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AIR estimates Delta losses at $1bn-$3bn


Industry insured losses to onshore property resulting from Hurricane Delta will range from $1bn to $3bn, catastrophe risk modelling firm AIR Worldwide has estimated.

The estimates include losses to onshore residential, commercial and industrial properties and automobiles for their building, contents and time coverage, AIR said on Wednesday.

AIR’s estimate comes shortly after CoreLogic and Karen Clark & Company released their insured loss estimates for onshore damage of $0.7bn-$1.3bn and roughly $1.25bn, respectively.

Thus far, all loss estimates have fallen in line with source expectations pre-landfall that the loss would come in well below $5bn.

The storm made landfall on 9 October near Creole, Louisiana as a Category 2 hurricane. It hit roughly 12 miles from where Hurricane Laura had landed six weeks prior, bringing strong winds, storm surge and heavy rain, AIR noted.

“Strong winds from these storms impacted areas in common, including mainly the coastal area of Cameron Parish and Lake Charles and environs, although Delta’s maximum winds were significantly weaker than Laura’s,” the modelling firm explained.

Before Delta made landfall, aerial imagery showed many structures in these areas had blue tarps on their roofs and many of those structures still had blue tarps on their roofs after the storm passed.

However, Delta flooded and blew tarps off homes and businesses already damaged by Laura and blew shingles off roofs that had not been impacted by the previous hurricane, AIR noted.

The firm’s modelling approach assumes independence between these events, which is reflected in the published loss range, but several aspects of the storm stood out, AIR added.

“On the one hand, wind-driven rain and wind-borne debris impacts following Delta could have exacerbated the damage caused by Laura to these properties. Furthermore, structures that may have been weakened by Laura’s winds may have been further damaged by Delta,” AIR explained.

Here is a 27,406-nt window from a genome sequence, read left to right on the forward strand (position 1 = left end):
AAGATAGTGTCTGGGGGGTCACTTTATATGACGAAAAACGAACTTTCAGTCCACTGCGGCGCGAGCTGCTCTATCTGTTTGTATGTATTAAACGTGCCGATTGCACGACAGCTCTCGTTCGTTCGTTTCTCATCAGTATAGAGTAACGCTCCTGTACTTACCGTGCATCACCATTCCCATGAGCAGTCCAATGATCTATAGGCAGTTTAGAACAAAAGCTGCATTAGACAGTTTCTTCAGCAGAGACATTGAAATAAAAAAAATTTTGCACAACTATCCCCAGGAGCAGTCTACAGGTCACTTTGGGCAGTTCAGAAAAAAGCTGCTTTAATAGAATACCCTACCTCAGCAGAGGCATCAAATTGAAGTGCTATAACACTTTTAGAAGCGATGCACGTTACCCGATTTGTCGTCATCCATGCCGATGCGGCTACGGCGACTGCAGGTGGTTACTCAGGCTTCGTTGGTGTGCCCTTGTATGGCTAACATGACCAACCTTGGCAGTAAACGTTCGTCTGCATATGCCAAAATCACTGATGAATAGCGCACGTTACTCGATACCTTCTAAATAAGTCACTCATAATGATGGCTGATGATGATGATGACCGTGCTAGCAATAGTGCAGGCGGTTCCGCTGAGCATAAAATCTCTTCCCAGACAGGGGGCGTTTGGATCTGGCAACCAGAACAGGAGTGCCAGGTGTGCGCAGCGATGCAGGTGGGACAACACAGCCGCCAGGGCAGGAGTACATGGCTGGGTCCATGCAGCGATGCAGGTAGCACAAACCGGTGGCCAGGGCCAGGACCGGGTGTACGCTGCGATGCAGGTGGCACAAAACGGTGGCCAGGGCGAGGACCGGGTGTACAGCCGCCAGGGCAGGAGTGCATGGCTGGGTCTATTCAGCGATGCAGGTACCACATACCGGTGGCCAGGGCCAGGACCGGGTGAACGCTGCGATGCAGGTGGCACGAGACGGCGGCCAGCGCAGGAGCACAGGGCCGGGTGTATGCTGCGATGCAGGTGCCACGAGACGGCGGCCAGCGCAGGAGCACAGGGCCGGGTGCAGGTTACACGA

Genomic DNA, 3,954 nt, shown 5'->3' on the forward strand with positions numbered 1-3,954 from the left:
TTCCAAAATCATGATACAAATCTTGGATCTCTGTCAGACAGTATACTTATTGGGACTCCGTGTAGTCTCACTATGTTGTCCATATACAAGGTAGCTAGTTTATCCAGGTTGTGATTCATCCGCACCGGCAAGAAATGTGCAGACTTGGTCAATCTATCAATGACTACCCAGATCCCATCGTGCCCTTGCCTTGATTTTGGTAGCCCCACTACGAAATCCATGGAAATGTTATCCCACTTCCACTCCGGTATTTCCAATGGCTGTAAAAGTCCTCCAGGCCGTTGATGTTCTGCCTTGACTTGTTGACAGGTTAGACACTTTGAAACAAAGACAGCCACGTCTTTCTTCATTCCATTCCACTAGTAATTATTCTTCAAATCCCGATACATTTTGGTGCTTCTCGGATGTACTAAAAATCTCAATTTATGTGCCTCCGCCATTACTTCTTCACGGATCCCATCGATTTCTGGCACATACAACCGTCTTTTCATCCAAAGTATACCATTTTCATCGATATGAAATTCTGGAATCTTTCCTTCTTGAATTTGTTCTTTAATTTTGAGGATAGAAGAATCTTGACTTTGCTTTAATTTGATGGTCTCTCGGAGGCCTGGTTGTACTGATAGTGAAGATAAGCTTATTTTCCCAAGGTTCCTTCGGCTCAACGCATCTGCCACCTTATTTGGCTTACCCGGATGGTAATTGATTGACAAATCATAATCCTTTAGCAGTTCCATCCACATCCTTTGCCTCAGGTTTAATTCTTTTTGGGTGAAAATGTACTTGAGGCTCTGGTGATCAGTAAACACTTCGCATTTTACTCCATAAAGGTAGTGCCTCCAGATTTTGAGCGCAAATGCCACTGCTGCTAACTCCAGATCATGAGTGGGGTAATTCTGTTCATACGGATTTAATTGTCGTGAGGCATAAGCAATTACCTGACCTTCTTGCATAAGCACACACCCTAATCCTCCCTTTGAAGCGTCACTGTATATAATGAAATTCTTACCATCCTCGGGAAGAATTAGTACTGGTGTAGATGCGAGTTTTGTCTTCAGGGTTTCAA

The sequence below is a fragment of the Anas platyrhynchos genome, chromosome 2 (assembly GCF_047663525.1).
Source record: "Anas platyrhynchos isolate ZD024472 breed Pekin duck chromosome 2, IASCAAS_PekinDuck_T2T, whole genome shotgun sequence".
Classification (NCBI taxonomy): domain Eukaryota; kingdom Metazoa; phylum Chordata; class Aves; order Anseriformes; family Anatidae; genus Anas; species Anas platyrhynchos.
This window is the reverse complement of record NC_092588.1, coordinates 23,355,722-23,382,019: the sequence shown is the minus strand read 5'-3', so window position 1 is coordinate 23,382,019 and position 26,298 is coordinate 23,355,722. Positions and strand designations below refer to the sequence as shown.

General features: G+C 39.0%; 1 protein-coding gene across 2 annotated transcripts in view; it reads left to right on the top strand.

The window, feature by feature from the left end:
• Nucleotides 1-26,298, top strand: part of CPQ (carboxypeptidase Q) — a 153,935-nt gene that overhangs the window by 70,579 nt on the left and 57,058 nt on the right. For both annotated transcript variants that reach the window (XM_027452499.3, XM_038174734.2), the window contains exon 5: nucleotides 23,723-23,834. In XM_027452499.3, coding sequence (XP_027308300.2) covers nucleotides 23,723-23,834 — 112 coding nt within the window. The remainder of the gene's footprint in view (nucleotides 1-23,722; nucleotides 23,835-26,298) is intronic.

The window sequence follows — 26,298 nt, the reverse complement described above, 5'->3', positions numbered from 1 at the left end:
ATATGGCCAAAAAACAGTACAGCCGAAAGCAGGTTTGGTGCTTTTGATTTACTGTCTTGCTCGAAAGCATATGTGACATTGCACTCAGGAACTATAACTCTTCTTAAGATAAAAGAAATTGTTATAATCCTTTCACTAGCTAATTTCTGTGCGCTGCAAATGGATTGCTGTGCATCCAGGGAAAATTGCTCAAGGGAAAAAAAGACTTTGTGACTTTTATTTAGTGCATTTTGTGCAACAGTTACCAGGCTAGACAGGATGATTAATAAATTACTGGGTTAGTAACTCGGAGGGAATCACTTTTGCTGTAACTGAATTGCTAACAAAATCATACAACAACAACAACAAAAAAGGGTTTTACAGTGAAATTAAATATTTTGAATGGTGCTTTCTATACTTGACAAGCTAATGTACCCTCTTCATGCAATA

“On the other hand, it could be posited that structures that had the potential to be damaged were already damaged by the relatively-stronger Hurricane Laura, and therefore, not much was left to be damaged by Delta,” it added.

Two hurricanes impacting the same area within a short period of time is not a new phenomenon and was seen in 2004 when hurricanes Frances and Jeanne impacted virtually the same place on the east coast of Florida within six weeks of each other, AIR pointed out.

At that time, loss amplification was reported after the storms, and given the back-to-back nature of Laura and Delta, the same cannot be ruled out in Louisiana, the agency said.

Large surge occurred after Delta made landfall, but compared with Laura, the maximum surge elevation was lower and the parishes more heavily impacted by Delta were farther east than those more heavily impacted by Laura, AIR noted.

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